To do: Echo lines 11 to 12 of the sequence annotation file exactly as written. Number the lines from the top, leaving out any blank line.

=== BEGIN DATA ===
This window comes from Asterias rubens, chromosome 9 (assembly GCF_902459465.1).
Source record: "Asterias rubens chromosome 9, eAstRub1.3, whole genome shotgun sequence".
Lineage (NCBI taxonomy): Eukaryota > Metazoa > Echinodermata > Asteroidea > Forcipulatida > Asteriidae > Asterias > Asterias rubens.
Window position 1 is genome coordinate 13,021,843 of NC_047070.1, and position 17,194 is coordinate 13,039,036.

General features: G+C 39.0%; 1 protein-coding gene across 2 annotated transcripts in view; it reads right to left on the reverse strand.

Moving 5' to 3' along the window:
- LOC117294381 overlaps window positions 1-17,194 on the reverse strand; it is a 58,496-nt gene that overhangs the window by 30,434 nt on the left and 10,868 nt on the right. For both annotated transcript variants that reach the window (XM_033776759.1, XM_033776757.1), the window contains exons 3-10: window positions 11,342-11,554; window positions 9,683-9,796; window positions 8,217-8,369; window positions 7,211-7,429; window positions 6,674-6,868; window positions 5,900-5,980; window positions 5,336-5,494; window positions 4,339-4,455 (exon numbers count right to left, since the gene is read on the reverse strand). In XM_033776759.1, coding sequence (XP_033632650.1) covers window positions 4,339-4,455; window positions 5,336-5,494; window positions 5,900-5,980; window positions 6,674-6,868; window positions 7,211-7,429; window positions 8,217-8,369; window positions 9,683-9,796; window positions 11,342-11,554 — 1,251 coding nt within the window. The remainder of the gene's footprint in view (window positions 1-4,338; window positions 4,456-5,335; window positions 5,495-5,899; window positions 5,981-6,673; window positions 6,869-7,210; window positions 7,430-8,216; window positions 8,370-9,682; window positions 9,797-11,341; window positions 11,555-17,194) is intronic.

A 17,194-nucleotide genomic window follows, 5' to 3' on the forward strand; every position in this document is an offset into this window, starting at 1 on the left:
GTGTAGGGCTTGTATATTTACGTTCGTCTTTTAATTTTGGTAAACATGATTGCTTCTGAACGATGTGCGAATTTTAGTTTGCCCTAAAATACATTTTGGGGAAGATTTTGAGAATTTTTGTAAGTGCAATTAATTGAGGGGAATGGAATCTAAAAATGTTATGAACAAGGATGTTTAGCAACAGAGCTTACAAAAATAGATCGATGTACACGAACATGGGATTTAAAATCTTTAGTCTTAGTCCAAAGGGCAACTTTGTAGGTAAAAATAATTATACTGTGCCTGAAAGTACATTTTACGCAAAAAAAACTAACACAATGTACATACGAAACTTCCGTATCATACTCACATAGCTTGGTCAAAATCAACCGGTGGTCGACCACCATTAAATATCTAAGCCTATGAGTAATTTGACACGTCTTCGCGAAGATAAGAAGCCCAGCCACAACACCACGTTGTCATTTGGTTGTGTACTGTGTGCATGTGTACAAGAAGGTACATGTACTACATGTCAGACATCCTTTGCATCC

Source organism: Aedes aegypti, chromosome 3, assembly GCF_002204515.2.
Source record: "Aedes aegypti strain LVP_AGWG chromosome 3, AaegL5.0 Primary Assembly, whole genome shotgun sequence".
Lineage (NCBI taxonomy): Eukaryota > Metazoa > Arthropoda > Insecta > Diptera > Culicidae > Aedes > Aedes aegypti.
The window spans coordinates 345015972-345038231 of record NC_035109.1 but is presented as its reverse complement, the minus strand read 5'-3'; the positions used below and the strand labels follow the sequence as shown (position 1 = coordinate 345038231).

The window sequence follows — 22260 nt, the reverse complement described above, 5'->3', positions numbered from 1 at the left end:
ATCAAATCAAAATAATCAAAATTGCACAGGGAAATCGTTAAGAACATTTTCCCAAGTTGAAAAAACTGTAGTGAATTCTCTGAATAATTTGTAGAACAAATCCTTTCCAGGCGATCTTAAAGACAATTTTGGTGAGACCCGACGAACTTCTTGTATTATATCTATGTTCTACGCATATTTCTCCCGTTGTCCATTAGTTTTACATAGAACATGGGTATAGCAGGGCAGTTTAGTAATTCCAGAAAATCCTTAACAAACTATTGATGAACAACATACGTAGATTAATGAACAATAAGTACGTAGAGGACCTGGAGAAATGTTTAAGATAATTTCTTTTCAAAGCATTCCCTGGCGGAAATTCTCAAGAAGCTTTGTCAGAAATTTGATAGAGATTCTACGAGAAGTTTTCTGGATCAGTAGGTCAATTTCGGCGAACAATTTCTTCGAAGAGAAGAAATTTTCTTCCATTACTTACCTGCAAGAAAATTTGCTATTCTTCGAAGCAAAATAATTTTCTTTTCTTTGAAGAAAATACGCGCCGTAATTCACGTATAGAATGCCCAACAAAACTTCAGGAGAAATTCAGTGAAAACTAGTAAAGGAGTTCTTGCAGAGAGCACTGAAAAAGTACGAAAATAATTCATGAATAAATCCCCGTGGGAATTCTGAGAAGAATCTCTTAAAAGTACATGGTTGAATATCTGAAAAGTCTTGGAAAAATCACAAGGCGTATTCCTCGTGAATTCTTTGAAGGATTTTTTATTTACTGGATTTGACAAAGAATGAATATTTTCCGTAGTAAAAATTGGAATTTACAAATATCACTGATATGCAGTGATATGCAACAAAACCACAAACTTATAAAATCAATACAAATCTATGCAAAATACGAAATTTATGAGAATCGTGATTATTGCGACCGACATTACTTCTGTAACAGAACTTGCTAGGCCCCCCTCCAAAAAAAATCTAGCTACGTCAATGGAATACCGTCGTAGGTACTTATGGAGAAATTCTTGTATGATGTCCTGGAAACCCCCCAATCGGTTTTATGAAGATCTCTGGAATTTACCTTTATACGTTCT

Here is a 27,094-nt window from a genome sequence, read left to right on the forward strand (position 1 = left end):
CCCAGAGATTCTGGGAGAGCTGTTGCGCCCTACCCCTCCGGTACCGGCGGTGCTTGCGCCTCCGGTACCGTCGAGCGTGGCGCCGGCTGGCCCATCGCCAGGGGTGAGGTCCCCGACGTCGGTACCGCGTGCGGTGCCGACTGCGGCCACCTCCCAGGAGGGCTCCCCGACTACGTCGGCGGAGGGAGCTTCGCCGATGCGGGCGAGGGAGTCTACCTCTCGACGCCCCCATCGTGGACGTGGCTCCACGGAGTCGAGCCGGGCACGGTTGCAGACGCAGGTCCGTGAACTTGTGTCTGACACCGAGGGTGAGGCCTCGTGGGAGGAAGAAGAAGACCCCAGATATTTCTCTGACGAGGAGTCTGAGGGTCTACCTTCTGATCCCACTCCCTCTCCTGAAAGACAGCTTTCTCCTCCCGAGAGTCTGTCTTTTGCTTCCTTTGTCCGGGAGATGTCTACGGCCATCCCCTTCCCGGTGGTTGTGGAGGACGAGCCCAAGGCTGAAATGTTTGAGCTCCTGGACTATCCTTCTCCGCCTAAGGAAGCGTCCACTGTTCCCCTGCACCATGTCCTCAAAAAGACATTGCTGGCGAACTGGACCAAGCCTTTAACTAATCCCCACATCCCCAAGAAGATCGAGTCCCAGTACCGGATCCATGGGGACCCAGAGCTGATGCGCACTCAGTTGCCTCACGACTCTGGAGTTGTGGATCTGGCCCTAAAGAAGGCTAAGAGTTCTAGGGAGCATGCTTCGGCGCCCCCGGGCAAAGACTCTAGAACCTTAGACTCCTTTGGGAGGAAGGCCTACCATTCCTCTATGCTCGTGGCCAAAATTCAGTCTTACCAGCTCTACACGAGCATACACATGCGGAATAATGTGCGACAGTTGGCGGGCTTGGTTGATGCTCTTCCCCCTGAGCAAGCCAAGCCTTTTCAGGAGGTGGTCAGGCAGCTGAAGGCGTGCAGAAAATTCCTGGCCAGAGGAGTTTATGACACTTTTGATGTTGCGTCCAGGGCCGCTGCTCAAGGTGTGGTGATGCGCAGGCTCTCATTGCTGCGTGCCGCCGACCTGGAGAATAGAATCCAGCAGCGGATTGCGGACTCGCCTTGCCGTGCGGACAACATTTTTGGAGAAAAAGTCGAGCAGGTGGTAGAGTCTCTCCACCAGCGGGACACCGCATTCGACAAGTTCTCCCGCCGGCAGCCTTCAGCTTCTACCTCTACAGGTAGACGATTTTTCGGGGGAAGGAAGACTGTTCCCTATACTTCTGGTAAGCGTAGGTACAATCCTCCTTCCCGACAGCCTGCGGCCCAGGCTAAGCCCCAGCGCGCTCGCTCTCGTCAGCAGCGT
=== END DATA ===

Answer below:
Source record: "Aedes aegypti strain LVP_AGWG chromosome 3, AaegL5.0 Primary Assembly, whole genome shotgun sequence".
Lineage (NCBI taxonomy): Eukaryota > Metazoa > Arthropoda > Insecta > Diptera > Culicidae > Aedes > Aedes aegypti.